GUINNESS: Oh no, we’ve gone a long way the other way. You even take religious freedom, that was ’88, the high watermark of religious freedom was probably the Religious Freedom Restoration Act in ‘93. Only three, as you know, voted against it in the entire Congress. And since then 20 years, particularly the 8 years under President Obama, I would put it down to three R’s: the Reducers, who have reduced religious freedom to freedom of worship; the Removers, who particularly in the light of 9/11 saw religion as a messy, dangerous thing and now freedom of religion is freedom from religion for many of these people; but the really insidious one is the third one, the so-called Rebranders, who now paint religious freedom as a code word for bigotry and hatred and so on. And that’s a deliberate tactic, as you know, the LGBT people. I’m not an American, I’m an outsider. But religious freedom is part of the genius of this country. Now we as followers of Jesus, we’re the pioneers of this. Go back to Tertullian and Lactantius, then since the Reformation, Thomas Howell and Roger Williams, your great Baptists and so on. We’re the pioneers. And it is the genius of America. And in one generation we’re throwing this away.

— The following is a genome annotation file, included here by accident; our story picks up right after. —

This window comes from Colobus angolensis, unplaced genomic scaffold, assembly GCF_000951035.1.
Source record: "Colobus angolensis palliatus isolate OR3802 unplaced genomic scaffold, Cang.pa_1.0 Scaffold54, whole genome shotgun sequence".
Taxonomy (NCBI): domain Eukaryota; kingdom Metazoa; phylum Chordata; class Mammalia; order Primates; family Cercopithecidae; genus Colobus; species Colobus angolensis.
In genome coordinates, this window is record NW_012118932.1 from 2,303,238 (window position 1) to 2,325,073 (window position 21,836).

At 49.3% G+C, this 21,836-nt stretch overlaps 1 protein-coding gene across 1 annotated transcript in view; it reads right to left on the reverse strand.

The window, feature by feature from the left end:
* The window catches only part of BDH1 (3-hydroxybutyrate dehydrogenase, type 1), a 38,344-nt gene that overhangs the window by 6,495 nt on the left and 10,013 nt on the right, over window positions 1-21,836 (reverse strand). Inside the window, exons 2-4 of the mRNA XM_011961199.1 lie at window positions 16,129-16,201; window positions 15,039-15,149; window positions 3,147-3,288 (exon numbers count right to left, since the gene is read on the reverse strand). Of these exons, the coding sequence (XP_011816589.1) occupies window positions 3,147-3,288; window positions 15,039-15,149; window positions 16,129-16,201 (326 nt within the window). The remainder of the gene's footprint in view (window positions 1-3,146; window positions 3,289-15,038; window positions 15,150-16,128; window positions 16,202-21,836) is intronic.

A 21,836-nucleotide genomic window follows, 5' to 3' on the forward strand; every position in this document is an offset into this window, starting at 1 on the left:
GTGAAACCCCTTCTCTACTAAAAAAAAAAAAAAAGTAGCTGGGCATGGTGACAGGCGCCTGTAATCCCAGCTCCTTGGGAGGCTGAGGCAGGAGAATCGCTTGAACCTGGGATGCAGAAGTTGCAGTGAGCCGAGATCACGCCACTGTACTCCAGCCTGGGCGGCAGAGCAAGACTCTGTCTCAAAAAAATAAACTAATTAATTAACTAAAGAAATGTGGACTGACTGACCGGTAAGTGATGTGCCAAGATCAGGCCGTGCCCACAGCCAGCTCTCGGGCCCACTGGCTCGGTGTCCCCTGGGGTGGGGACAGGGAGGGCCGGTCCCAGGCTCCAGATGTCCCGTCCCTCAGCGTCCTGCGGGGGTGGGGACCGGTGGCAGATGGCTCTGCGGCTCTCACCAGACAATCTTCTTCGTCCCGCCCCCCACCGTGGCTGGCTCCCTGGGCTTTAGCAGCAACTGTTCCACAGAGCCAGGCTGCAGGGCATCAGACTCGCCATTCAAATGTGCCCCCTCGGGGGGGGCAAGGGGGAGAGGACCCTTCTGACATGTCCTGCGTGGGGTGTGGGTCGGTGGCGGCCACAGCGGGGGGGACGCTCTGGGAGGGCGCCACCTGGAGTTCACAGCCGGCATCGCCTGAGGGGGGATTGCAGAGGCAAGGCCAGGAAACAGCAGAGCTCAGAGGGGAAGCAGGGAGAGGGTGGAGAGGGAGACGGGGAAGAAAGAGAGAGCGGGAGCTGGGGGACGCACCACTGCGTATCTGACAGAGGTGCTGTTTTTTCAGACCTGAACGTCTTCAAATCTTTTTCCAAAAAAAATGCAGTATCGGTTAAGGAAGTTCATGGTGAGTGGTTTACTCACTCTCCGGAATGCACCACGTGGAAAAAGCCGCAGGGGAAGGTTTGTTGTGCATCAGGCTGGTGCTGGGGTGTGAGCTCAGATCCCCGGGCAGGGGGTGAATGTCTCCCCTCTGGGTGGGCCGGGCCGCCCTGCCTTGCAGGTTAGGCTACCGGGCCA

MOHLER: Yes, in a matter of a decade we’ve gone to religious liberty or religious freedom and put it in scare quotes in major American newspapers.

GUINNESS: That’s the rebranding. Absolutely appalling. I am in sorrow and anger seeing a country throw away its really birth right, the greatest part of its, the crown jewel of its heritage.

MOHLER: In your latest book, Fool’s Talk, you refer to something of the paradox of Christian evangelism and persuasion in this odd cultural moment. And I think one of your main themes certainly resonates with evangelicals who are theologically and gospel minded, especially a young generation of evangelicals, the oddness of the gospel has never been more pronounced than in this very post—well I won’t say postmodern, this moment of late modernity. The gospel seems odder and odder.